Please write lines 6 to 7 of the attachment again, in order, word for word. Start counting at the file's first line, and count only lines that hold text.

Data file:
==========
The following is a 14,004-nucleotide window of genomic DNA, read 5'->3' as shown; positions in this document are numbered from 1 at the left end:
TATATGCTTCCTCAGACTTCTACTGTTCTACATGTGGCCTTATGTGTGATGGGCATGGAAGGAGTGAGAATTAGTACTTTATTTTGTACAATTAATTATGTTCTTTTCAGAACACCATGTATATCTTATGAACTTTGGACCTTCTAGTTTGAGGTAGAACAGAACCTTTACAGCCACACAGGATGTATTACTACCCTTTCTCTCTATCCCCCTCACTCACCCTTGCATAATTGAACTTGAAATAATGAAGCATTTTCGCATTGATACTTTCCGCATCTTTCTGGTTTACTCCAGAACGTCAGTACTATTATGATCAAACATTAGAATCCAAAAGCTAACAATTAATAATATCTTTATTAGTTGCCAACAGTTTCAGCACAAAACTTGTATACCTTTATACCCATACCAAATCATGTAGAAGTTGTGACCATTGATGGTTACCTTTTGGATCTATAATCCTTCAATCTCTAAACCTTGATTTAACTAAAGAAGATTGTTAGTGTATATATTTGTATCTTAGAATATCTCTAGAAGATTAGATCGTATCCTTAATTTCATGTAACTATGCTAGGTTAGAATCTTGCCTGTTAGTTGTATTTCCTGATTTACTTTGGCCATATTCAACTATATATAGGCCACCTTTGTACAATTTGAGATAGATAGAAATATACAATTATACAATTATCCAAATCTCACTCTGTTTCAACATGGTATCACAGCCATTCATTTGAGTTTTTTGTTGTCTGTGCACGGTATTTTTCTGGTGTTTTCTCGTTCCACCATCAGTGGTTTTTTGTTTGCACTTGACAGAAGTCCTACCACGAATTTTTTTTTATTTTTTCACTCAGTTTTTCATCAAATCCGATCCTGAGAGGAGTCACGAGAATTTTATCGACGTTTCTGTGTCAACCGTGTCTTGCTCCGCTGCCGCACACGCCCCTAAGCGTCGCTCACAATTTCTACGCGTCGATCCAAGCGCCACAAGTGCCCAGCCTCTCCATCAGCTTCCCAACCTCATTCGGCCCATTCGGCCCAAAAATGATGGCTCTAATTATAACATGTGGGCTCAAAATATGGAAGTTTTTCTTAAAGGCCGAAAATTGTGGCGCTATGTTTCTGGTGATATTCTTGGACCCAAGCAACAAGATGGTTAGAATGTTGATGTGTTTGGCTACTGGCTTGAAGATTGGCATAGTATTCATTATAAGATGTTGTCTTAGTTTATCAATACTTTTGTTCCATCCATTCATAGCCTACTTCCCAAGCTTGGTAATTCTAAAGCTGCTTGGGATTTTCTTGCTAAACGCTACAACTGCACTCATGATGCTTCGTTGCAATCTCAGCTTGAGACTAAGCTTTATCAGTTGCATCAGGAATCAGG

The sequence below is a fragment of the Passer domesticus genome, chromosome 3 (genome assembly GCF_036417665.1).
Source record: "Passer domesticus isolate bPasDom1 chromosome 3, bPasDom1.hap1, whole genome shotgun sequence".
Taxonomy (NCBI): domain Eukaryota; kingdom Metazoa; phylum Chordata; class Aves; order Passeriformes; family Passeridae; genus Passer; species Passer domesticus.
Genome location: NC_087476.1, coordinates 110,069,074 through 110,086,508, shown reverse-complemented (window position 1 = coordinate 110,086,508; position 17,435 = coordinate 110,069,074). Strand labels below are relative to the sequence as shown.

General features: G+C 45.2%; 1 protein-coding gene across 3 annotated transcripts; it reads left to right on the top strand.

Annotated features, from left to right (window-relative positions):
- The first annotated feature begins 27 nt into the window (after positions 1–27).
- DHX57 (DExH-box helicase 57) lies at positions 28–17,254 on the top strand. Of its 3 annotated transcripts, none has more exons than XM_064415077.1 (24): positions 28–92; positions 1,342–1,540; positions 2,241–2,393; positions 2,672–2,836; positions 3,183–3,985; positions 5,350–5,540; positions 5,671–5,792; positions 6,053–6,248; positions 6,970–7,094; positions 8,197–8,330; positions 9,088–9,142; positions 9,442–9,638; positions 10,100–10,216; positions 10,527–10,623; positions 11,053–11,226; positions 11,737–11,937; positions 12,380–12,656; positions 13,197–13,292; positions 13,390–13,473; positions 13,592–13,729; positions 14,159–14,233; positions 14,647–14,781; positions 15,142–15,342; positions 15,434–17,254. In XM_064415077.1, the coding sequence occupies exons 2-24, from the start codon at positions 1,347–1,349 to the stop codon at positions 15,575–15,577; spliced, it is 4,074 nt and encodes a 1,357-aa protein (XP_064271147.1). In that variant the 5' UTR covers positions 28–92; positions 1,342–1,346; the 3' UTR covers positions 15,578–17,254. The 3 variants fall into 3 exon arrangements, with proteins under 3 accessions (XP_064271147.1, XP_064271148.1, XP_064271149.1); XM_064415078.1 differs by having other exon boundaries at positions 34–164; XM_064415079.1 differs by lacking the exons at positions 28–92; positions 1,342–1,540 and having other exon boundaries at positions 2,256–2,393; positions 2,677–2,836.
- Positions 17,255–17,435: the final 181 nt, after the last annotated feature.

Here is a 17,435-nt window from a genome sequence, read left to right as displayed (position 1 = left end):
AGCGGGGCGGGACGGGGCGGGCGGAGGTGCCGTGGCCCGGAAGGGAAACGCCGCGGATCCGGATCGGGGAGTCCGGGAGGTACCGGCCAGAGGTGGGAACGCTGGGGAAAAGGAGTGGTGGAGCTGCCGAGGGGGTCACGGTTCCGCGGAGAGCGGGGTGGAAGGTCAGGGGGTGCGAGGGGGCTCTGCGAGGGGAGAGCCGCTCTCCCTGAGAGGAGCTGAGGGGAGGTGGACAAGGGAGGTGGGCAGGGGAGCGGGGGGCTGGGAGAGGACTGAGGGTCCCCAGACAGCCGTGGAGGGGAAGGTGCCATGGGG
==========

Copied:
Genome location: NC_087476.1, coordinates 110,069,074 through 110,086,508, shown reverse-complemented (window position 1 = coordinate 110,086,508; position 17,435 = coordinate 110,069,074). Strand labels below are relative to the sequence as shown.

General features: G+C 45.2%; 1 protein-coding gene across 3 annotated transcripts; it reads left to right on the top strand.